Dubai-based Amruta Kshemkalyani is a sustainability professional who oversees building projects in the UAE and wider Middle East.

She lives and breathes sustainability, helping to ensure the growing development of the region conforms to eco-standards.

A judge at the upcoming Gulf Sustainability and CSR Awards, Amruta shares her green lifestyle thoughts and ideas on her blog Sustainability Tribe, where she encourages her fellow UAE citizens to turn the country from a wasteful “consumer’s paradise” into one where they appreciate the biodiversity that lies behind the gleaming skyscrapers.

Here, she discusses why ‘fast fashion’ can be detrimental to achieving sustainability goals…


Staying in Dubai, it is so difficult to keep yourself away from fashion and trends – like any metropolitan city, it’s part of the lifestyle here.

But I am surviving the entire year of 2017 without any fashion shopping. Why? Because I have been trying to raise awareness about how traditional fashion industry has so many adverse effects on our society and survival on this planet.

Through a no fashion shopping year, I am also focusing on a ‘less stuff-more experiences’ lifestyle and wearing the same items from my wardrobe for more than even 30 wears creatively.

Here are the reasons that have influenced my decision:

1. State of workers in the fashion industry

We are all aware of the Rana Plaza collapse tragedy that occurred in Bangladesh in 2013, when 1,134 workers were killed making fast fashion clothing in inhumane conditions.

But the state of fashion workers and artisans can be just as poor around the world, be it in Columbian mines or Vietnamese textile mills. These workers are mainly women or child labourers who are underpaid so much that they barely survive on these wages.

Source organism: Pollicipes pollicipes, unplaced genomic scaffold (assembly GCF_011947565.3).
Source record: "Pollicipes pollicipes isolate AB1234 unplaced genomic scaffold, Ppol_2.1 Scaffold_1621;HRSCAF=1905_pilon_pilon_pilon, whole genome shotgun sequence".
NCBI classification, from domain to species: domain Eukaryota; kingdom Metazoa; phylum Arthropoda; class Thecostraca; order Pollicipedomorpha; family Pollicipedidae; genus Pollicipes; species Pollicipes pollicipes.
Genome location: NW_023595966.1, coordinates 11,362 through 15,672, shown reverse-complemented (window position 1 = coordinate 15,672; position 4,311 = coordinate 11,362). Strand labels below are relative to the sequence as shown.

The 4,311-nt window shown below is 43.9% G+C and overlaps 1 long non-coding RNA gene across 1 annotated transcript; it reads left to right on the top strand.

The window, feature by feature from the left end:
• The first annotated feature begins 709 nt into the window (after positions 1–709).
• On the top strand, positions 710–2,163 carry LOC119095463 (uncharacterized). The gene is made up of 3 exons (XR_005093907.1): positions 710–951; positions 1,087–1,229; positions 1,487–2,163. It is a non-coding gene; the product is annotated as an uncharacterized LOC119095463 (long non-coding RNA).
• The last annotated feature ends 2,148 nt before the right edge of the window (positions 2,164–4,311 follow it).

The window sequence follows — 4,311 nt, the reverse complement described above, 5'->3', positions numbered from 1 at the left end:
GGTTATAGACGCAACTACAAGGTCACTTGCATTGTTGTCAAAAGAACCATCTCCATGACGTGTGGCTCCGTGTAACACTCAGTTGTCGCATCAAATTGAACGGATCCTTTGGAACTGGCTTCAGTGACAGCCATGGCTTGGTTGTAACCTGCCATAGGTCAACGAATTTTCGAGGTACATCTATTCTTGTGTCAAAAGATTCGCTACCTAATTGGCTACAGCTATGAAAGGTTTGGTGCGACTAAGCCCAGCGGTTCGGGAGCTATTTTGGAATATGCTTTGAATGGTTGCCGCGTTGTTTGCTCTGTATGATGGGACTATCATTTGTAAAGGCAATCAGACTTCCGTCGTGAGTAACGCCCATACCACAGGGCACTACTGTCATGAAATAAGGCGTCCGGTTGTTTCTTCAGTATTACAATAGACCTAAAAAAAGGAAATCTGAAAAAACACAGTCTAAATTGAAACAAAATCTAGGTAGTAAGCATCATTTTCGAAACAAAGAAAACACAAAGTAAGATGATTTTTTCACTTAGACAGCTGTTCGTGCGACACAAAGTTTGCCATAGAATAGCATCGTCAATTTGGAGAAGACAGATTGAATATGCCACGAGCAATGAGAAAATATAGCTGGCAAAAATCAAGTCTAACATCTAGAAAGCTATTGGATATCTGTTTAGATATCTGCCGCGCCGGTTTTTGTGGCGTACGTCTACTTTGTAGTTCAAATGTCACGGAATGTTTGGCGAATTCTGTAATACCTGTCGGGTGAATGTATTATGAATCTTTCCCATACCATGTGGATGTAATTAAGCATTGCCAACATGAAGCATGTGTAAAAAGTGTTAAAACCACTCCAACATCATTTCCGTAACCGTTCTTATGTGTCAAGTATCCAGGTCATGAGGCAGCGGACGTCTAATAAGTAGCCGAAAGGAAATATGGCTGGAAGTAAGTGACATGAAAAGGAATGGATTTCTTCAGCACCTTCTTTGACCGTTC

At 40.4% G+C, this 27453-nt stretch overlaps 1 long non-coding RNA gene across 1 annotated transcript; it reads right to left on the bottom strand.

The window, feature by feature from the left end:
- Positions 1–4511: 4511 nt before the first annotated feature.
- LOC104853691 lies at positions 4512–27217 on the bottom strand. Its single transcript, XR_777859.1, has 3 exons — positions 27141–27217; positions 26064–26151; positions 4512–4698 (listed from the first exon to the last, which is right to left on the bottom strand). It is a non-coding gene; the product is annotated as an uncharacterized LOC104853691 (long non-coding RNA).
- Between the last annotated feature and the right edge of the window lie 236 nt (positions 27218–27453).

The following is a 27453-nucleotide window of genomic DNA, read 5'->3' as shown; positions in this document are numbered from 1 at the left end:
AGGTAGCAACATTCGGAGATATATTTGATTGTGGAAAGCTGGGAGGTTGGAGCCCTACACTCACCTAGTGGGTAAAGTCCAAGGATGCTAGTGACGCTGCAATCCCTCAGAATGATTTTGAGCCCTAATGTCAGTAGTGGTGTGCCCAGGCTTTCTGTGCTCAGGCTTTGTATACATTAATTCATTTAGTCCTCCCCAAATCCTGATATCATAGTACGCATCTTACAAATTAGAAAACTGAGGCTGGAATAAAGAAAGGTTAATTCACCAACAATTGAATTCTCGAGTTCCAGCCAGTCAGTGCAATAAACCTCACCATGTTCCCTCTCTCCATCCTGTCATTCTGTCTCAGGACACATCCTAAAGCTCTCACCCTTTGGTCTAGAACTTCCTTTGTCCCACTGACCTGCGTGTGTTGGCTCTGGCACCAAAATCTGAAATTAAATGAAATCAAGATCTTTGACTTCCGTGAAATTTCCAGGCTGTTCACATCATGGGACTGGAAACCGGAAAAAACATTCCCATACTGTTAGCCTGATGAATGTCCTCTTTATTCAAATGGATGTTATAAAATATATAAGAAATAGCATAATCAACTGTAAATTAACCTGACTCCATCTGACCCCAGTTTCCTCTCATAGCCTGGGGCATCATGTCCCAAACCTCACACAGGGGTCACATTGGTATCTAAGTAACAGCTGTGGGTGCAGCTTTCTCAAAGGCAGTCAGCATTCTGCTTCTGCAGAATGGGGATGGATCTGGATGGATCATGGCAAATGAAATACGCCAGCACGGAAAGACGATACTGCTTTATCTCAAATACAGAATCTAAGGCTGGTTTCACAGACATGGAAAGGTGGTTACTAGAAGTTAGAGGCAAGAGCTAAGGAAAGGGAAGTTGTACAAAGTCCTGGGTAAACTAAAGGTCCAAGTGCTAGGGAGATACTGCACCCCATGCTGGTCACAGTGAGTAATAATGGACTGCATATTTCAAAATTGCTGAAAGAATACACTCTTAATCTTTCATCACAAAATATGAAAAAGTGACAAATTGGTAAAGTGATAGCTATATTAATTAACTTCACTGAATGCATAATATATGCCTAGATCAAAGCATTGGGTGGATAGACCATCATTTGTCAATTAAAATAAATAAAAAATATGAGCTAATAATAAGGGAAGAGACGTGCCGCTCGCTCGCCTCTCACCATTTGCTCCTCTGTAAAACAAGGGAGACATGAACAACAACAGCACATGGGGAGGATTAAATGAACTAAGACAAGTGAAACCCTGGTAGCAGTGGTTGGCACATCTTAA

They operate in dangerous working conditions and can be exposed to chemicals which can seriously damage their long-term health.

So while we are worried about looking ‘in vogue’, these labourers who make our clothes just survive hand-to-mouth. By shopping for new clothes just because we desire to, not need to, do we really need to support this inequality?

2. Dumping used clothes in African countries

The industry keeps up the concept of ‘out of fashion’ with constantly changing new trends, and many people fell for it and keep on revamping their wardrobes. They discard old items (which they have hardly used) and keep on buying new ones.

Now, these discarded fashion garments have created another big industry, which basically takes all your used clothes from the US, Europe, and UAE to Africa and sell it to the developing countries or underdeveloped countries like Rwanda, Uganda, Kenya, Tanzania, and more.

We think it’s good that those poor people can use our old clothes. But the fact is these second-hand clothes are harming the new developing economies. They are unable to create or support their own local sustainable textile industry and create employment through it.

Why are we indirectly deciding the fate of people in these African countries by dumping our used clothes on them? Who gave us that right?

3. Women and their confidence

Some glossy magazines, so-called fashion experts, and marketing tactics in the fashion industry are telling our women what to wear and how to look good.

Are educated, independent women somehow unable to decide what to wear? I think we are capable of choosing what is comfortable, functional, long-lasting, and what we like. We should be also capable of ignoring people who are judging us for what we wear and not noticing who we are.

Plus, we must think about our younger generations, who fall quickly for fast fashion marketing tactics. So much focus for young girls is diverted from personal development to just looking good.

We don’t need the fashion industry to decide something about our body image and size. We don’t want our daughters to get wrong ideas of body image and self-confidence, do we? We definitely don’t need them to learn wasteful habits to look trendy in 52 micro-seasons of fashion during a year.